Muoyo Okome and Nicaila Matthews are living their dreams of love and entrepreneurship.
The New York City-native, DC-based couple recently launched their new app entitled, Color Noir. It’s a digital take on the adult coloring book trend, geared toward helping adults relax while creating art. However, Color Noir is the first and only coloring book app that celebrates Black people. From depictions of Afros and wide noses, to thick lips and high cheekbones, there is no mistaking that the people featured are manifestations of the African Diaspora.
Muoyo Okome is an app mogul with an educational and work background in computer science, as well as the founder of App Magic, and host of the Game of Grow Podcast. Nicaila Matthews Okome is the creator and host of the Side Hustle Pro Podcast and co-founder of App Magic. They are known for a variety of projects related to their own businesses, particularly helping aspiring entrepreneurs learn how to carve their own lanes in the digital world.
When they are not busy working with other people or on their solo endeavors, they find time to brainstorm and come up with genius ideas as a team, which brings us back to Color Noir, which launched in early May. AURN American Urban Radio Networks caught up with the dynamic husband and wife duo to get the scoop on how their new venture celebrates #BlackGirlMagic, plans to work with artists, and the business of building successful apps.
AURN: Talk about your respective backgrounds and how you ended up coming together to create Color Noir.
Muoyo Okome (MO): I have been involved in the app game since, 2011 and so a couple years ago, I was doing research and came across this adult coloring books trend. I had not been familiar with it, but it was popping up. A lot of them were becoming very popular and doing very well so I looked into it. It turns out people are using them to relax and I did not really get it at first, but when I started playing around with them a little bit I started to understand why. I also noticed that none of them really paid much attention to Black people. You see it happen with a lot of different kinds of entertainment, so it’s the same thing here. It was an afterthought at first. I didn’t really think much more of it until we saw Black Panther together. The week we saw it, it was so powerful just seeing the images of Africa on screen with a Black cast, Black directors—maybe the money was white [laughs]—but everything else was Black so that was powerful, and we started to see that same idea everywhere so we said how can we use our talents to do the same thing and promote Black stories, Black representation, so this idea of the coloring book app was one that came back up and that’s what kick started this.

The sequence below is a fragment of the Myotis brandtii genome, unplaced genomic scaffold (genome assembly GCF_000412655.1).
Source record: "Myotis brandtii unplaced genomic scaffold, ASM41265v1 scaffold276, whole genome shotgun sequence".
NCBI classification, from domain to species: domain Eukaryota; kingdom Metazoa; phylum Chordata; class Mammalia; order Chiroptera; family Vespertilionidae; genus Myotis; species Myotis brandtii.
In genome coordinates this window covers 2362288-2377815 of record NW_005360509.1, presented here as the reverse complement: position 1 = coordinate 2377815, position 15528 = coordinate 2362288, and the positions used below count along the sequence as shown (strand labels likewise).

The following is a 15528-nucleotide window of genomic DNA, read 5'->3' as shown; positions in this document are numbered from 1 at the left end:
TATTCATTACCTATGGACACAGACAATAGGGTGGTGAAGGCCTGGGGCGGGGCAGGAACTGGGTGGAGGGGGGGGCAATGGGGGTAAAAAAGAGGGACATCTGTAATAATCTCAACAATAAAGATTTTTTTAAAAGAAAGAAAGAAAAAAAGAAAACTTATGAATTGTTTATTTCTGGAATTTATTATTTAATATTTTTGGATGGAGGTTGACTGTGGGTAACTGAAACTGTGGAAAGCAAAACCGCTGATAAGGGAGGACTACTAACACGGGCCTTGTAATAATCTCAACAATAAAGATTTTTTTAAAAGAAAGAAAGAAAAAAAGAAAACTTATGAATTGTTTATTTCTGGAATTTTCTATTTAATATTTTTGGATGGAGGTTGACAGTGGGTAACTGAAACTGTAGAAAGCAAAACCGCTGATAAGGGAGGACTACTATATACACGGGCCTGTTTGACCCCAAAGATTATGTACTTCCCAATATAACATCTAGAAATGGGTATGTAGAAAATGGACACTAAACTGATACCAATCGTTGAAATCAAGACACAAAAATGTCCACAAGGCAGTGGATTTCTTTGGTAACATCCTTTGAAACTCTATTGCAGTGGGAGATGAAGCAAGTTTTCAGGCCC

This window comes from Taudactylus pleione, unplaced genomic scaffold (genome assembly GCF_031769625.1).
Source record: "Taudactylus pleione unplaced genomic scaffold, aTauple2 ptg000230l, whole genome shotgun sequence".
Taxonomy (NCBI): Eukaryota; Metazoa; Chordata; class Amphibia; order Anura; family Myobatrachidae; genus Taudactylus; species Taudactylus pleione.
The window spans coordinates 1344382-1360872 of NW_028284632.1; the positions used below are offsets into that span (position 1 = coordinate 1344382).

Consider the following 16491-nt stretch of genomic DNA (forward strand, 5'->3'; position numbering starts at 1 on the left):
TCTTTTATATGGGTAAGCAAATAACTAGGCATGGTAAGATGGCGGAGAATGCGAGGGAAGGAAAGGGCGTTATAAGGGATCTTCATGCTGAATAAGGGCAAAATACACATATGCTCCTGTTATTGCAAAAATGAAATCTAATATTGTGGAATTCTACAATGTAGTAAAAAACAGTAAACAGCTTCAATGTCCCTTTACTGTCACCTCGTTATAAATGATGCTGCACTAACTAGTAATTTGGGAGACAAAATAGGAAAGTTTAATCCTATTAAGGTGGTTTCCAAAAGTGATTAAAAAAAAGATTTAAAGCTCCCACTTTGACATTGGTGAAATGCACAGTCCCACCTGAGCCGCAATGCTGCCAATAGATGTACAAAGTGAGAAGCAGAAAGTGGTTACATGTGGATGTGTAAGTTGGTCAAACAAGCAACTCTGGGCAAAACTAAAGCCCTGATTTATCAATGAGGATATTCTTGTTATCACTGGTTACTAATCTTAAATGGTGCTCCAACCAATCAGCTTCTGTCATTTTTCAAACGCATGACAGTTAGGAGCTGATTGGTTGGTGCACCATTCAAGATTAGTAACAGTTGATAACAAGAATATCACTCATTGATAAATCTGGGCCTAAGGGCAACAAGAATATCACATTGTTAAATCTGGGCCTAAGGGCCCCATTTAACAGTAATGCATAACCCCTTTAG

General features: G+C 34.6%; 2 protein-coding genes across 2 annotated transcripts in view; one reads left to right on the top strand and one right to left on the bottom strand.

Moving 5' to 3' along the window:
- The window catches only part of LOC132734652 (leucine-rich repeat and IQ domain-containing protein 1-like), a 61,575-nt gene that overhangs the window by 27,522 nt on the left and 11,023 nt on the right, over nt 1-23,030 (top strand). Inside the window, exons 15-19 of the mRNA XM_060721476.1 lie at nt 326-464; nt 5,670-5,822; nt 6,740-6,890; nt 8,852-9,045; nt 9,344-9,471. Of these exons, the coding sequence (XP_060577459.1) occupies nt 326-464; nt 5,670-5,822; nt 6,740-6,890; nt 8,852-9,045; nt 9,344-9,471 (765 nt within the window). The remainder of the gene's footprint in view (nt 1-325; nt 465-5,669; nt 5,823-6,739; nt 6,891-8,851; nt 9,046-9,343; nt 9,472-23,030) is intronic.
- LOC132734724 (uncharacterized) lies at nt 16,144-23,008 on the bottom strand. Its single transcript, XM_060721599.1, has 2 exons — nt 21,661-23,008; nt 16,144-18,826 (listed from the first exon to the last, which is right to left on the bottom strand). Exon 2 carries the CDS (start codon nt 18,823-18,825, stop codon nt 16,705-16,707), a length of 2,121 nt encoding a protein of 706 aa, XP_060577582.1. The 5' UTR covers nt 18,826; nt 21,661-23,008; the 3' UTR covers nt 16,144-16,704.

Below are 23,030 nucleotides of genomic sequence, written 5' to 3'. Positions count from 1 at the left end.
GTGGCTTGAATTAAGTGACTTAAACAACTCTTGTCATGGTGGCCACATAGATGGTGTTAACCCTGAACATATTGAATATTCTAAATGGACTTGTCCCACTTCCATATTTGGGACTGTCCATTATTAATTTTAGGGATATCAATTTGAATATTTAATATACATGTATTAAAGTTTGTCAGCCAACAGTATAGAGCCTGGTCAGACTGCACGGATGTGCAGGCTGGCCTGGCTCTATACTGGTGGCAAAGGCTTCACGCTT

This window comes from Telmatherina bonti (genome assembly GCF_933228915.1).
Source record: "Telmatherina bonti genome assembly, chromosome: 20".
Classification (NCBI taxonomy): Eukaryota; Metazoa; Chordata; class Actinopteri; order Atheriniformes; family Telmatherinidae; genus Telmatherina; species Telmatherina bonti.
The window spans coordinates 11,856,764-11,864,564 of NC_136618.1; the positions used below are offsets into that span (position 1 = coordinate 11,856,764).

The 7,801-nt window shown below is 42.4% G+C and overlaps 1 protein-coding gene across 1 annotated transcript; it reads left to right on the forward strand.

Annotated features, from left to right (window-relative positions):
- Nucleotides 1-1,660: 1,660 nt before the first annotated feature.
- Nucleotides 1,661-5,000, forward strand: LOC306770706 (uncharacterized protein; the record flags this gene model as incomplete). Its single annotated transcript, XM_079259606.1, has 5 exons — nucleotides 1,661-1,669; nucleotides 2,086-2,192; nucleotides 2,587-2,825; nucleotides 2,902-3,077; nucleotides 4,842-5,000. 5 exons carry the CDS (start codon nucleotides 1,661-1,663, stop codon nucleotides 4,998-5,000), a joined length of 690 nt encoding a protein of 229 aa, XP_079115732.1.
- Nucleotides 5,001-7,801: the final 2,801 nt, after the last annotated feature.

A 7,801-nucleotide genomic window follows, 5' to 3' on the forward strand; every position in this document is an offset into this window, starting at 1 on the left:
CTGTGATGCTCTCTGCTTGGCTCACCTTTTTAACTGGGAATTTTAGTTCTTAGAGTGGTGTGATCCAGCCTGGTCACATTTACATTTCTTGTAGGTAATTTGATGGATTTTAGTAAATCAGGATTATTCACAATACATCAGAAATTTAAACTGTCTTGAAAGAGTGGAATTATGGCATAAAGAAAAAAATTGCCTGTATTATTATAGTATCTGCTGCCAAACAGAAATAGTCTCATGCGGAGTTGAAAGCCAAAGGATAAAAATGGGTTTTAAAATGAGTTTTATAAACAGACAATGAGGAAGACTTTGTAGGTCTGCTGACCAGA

Nicaila Matthews Okome (NMO): And he brought the idea to me. My professional career has been a marketer, a social media marketer. I have worked at different organizations leading social media marketing and always had my eye on—whenever are thinking about something—who the customer is. How are we connecting with them online? I’m also the visual one of the team. He’s a computer science guy, that’s his educational and professional background, and I am the more visual and marketing side of the team. So, I felt strongly about how we would curate that experience, everything from user interface to the images that we are using, how we bring this to life and make sure that we have really vibrant images with skin tones that reflect us. I continually provide that feedback to that and pay attention to what kind of images people are gravitating to and together we combine our talents to make Color Noir what it is.
AURN: I love that this is digital so you can just tap it and get the color precisely as you want it. It is also dope that you can look at the images and tell that the people are distinctly Black, but if you wanted to make somebody purple, you could. That being said what are some features of Color Noir that you really like?
NMO: The number one thing for me is, just all the overall Black Girl Magic. I love the women with natural hair. I remember when having natural hair was not cool when I first went natural, so now being able to reinforce just how beautiful we are in all our shades, plus all of our hairstyles is definitely the number one piece for me.
MO: I am proud of that overall and the user experience. The biggest thing to me, more than any individual feature is the community that we have been able to curate. Through it you hear from people saying, “I use this with my daughters. It’s amazing that they are able to see themselves in something that they’re playing with.” I find that really powerful, and then we will get different feedback and suggestions from people whether in the Facebook group or on Instagram right now. We’re hearing from everybody and their mother about when Android is coming because Android is not ready yet, and even tho people are at my head, I like that people care. So, it is not a feature, but the community has been huge and that is something that we want to continue to invest back into and continue to develop and grow.
NMO: And it gives us energy! When you are doing anything before you bring it to market, it is kind of just an idea. It is our baby, and then once you release it and you realize other people care about it too it, just gives you energy to go even harder, and we plan on making it the best it can be.